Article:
The National Dove Hunter Survey, a cooperative effort by the state fish and wildlife agencies, all four flyway councils, and the U.S. Fish and Wildlife Service, will ask dove hunters from across the U.S. to share their experiences and opinions about dove hunting.
Topics will include learning about hunter characteristics, time spent hunting, their perceived constraints to hunting, and thoughts about the relative importance of dove hunting as a recreational activity.
This survey was originally scheduled to be mailed last year, but due to some unforeseen circumstances, was delayed. The National Dove Hunter Survey is scheduled to begin in June 2013, and will be compiled by the end of 2013.
“Nationally, there are more than one million dove hunters in the United States. This survey will encompass all regions of the country and will give us an excellent picture of hunter opinions and needs,” said Ken Richkus of the Service’s Population and Habitat Assessment Branch.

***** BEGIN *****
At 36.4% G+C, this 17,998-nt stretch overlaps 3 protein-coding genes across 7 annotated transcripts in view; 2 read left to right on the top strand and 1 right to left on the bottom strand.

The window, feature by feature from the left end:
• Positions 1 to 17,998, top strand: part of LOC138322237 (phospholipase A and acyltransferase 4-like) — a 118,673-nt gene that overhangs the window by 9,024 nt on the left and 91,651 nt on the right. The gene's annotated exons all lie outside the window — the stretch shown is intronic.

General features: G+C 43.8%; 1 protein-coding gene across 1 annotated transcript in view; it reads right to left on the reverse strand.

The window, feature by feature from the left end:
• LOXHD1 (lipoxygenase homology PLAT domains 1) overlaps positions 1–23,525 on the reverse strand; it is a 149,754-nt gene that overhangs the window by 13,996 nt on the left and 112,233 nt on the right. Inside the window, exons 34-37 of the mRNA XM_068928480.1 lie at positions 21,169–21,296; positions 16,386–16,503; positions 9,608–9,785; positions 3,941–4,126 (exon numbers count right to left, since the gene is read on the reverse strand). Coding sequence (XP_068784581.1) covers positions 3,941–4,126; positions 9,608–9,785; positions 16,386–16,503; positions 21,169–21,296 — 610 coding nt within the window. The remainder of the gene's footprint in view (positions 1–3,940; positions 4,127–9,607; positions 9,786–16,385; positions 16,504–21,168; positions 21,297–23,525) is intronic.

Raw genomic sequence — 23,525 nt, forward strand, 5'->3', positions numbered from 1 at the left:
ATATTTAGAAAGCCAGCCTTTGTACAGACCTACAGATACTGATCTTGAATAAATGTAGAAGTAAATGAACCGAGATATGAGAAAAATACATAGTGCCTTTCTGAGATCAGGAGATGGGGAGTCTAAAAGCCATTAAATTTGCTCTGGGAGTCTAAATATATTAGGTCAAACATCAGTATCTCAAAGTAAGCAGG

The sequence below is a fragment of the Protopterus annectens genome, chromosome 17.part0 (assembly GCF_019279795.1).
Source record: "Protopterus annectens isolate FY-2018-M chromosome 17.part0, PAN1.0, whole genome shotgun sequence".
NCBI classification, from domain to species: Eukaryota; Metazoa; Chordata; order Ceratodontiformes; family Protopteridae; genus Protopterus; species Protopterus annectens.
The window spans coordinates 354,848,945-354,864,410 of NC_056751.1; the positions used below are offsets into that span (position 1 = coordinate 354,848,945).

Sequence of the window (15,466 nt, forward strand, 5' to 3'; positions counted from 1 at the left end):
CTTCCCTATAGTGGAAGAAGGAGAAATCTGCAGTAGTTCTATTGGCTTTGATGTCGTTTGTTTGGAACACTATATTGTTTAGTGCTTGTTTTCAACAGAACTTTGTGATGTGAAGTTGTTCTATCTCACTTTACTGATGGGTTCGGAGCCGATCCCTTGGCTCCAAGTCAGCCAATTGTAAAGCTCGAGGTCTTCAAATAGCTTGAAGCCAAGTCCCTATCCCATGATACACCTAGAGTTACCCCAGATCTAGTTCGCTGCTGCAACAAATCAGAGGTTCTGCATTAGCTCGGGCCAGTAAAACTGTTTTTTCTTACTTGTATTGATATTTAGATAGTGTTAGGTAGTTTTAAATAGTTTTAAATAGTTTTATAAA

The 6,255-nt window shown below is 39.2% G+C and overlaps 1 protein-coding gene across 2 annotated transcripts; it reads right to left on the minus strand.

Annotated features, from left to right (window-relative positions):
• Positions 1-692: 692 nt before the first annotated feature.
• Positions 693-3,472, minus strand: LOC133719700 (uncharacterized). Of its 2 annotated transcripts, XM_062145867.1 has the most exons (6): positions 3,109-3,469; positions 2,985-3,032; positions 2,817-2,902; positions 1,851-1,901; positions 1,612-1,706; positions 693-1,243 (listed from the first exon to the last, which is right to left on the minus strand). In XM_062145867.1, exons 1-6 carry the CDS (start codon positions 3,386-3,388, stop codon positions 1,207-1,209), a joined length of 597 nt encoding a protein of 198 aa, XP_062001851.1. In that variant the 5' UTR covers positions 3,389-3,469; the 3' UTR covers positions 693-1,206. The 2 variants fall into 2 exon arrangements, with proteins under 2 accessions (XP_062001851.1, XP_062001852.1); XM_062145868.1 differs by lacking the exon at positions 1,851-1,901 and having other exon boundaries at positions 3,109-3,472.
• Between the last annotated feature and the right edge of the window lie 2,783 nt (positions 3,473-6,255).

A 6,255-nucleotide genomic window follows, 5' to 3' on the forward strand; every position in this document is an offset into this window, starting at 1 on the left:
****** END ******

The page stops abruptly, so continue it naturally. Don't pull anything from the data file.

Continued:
“The Service and the states want to make sure we use the best science-based information for the management and conservation of our migratory bird resources and take hunter opinions and preferences into account whenever possible,” he said.
Dove hunting is hugely popular in South Carolina, ranking second behind deer hunting in total number of hunters, according to S.C. Department of Natural Resources Assistant Chief of Wildlife Billy Dukes.
“Dove hunters who receive a survey are strongly encouraged to take the time to complete and return it in the postage-paid envelope provided,” Dukes said. “Their answers are very important to the future of mourning dove management, and we appreciate their efforts to tell us what they think.”
Read more of the article including contacting information for the survey: The Cheraw Chronicle - National survey will explore dove hunter opinions
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